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04/05/2018 12:00 AMWe are seeing an evolution in the world of fisheries management that has not been seen before. More people are fishing worldwide in a pool of fish that is dwindling. The United States and its territories encompass tremendous coastlines that almost lie dormant, while we import more than 90 percent of the fish that Americans consume.
Our ways of fish management are being surpassed by technology; stock regulations often react to older assessments, instead of newer data. Meanwhile, $38.2 billion is spent annually by the recreational fishing and boating community and, along with other outdoor activities, comprises two percent of our gross domestic product as we endure non-productive waters. Additionally, recreational fishing supports 437,000 domestic jobs by adding immeasurably to the quality of life. Fish habitats need rehabilitating and enhancing, our recreational fishers need to be better understood, and our oceans need to become more vitalized through increased aquaculture.
The 2018 National Recreational Fishing Summit recently adjourned in Arlington, Virginia. The event was attended by fishers, scientists, fisheries management, research institutions, leaders in the field of fishing, and representatives from government agencies, including Chris Oliver, the assistant administrator of the National Oceanic and Atmospheric Association (NOAA) Fisheries, which is the ultimate governing bodies of our fisheries. Around 85 people from throughout the United States, including Alaska, Hawaii, the Pacific Island chain, Guam, the Philippines, and Puerto Rico, were invited to participate for two days of brainstorming on improving opportunity and achieving stability in recreational fisheries.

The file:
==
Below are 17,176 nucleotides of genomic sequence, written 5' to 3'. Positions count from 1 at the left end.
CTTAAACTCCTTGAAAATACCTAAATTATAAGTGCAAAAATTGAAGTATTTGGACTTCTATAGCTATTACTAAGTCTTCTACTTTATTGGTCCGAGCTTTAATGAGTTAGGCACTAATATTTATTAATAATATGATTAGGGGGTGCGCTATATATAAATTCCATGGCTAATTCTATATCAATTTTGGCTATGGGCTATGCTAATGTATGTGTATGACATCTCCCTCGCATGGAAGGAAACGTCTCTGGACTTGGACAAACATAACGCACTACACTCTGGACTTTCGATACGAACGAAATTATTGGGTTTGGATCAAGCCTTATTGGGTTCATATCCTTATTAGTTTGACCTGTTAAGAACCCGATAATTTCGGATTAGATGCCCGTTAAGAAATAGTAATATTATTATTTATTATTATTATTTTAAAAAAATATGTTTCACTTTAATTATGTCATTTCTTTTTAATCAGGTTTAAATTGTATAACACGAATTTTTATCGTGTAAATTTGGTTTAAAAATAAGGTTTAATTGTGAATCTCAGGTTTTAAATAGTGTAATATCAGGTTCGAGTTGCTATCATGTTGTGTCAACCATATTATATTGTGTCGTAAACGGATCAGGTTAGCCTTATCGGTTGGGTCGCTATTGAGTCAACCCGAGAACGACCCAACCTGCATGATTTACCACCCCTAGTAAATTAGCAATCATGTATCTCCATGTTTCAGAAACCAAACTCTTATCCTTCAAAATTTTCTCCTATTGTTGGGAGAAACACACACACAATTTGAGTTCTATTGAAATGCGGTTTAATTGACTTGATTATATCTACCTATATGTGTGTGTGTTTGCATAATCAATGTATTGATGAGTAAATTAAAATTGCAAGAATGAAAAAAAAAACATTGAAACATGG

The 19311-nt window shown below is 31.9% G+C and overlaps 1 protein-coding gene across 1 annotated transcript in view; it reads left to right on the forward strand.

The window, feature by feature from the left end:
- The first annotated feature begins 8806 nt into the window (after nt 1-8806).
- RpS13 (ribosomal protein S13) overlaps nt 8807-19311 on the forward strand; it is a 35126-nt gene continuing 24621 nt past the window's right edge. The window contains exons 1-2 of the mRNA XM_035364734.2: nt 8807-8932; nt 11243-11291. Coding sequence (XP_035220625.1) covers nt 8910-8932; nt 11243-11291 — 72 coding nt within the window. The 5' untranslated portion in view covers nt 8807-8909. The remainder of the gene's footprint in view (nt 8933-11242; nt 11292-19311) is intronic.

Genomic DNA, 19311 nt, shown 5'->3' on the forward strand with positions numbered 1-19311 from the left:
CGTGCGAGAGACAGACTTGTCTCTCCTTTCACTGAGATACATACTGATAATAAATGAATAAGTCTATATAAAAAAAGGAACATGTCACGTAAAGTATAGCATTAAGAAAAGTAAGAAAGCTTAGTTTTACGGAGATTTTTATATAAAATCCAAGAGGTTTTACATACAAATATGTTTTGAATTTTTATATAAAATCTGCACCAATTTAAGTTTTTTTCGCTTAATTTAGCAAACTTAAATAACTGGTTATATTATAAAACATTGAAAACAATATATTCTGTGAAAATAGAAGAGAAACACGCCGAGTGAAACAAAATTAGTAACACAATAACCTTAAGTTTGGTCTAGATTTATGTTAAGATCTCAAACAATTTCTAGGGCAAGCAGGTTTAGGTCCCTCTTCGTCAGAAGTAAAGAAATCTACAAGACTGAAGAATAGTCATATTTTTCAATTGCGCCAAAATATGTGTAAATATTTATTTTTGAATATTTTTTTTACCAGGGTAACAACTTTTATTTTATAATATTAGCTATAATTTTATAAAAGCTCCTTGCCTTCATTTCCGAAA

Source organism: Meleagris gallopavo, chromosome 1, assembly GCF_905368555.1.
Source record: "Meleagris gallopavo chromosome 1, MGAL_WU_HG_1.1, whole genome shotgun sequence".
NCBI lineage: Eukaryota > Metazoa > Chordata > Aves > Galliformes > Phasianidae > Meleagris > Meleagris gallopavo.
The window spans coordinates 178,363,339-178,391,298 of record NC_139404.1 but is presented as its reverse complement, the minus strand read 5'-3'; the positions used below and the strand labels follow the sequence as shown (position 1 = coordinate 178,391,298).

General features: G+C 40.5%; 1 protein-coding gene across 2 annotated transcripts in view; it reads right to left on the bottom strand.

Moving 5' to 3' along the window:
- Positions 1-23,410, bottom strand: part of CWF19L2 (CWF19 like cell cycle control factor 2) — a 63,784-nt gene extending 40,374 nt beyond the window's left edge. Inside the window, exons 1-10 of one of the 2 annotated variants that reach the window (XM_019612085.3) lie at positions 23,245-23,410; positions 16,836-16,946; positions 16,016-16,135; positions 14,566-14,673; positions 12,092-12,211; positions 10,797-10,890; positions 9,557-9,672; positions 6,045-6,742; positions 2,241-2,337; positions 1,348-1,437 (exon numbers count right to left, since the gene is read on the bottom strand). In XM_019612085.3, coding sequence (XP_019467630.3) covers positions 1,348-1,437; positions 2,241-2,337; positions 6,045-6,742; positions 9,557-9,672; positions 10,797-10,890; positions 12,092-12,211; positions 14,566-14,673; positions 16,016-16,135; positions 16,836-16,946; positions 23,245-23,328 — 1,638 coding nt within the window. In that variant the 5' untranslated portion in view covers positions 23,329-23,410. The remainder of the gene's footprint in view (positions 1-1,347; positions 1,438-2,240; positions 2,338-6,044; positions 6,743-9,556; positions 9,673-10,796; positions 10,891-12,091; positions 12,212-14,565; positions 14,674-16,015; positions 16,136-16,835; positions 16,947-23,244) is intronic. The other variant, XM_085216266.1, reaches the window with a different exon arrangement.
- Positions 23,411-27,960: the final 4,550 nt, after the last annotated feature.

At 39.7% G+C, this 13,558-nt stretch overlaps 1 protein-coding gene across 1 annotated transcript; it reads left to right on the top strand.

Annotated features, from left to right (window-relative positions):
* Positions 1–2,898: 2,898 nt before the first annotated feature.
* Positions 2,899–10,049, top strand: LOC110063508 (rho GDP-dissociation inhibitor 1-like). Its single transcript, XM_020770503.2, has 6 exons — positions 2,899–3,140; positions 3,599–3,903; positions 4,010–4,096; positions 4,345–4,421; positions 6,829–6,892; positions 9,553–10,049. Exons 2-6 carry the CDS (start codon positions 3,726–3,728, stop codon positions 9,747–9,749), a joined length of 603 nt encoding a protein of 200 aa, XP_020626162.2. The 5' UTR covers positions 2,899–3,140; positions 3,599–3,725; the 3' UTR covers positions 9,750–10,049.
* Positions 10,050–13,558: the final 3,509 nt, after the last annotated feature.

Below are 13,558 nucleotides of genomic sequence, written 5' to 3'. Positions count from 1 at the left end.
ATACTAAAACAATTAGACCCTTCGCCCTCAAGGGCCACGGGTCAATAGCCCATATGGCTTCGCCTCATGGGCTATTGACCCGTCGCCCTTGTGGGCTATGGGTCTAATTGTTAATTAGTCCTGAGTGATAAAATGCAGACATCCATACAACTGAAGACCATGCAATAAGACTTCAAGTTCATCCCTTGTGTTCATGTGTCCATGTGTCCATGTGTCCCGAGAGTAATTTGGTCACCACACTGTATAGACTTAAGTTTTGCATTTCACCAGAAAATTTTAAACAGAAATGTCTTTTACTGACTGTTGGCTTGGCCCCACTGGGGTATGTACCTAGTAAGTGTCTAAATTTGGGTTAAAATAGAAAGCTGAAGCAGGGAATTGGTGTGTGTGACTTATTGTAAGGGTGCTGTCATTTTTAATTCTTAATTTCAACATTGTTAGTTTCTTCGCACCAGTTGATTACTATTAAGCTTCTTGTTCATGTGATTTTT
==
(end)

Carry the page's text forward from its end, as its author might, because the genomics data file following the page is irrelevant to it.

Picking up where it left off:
This holistic approach to a complementary collaborative effort proved to be an outstanding platform to share information, identify opportunities, and discuss implementing strategies and solutions to better apply the Magnuson-Stevens Act. Innovative management strategies, use of electronic data collection and reporting, and conservation were among the topics delved into. Overcoming challenges was an overriding theme.
The current administration in Washington took a giant step forward in recognizing the efforts put forth by the recreational fishing community and is making inroads to address many of these important issues. It recognizes how important recreational fishing is to the economy, conservation, and the quality of life. It demonstrated this by not only prioritizing these issues with the Commerce Department and NOAA Fisheries, but also by having Secretary of Commerce Wilbur Ross and Rear Admiral Timothy Gallaudet, the assistant secretary of commerce for oceans and atmosphere and the acting undersecretary of commerce for oceans and atmosphere, take part in these important discussions.
By having the NOAA and these stakeholders collaborate, the hope is to tighten the relationship, strengthen trust, and develop a suite of innovative management approaches that will benefit all concerned, especially the fishery and those who fish it. At the conclusion of the summit, the mood was upbeat and cautiously optimistic with participants already looking forward to the next one. As Secretary Ross said, “If the fish are there, the fishermen will come.”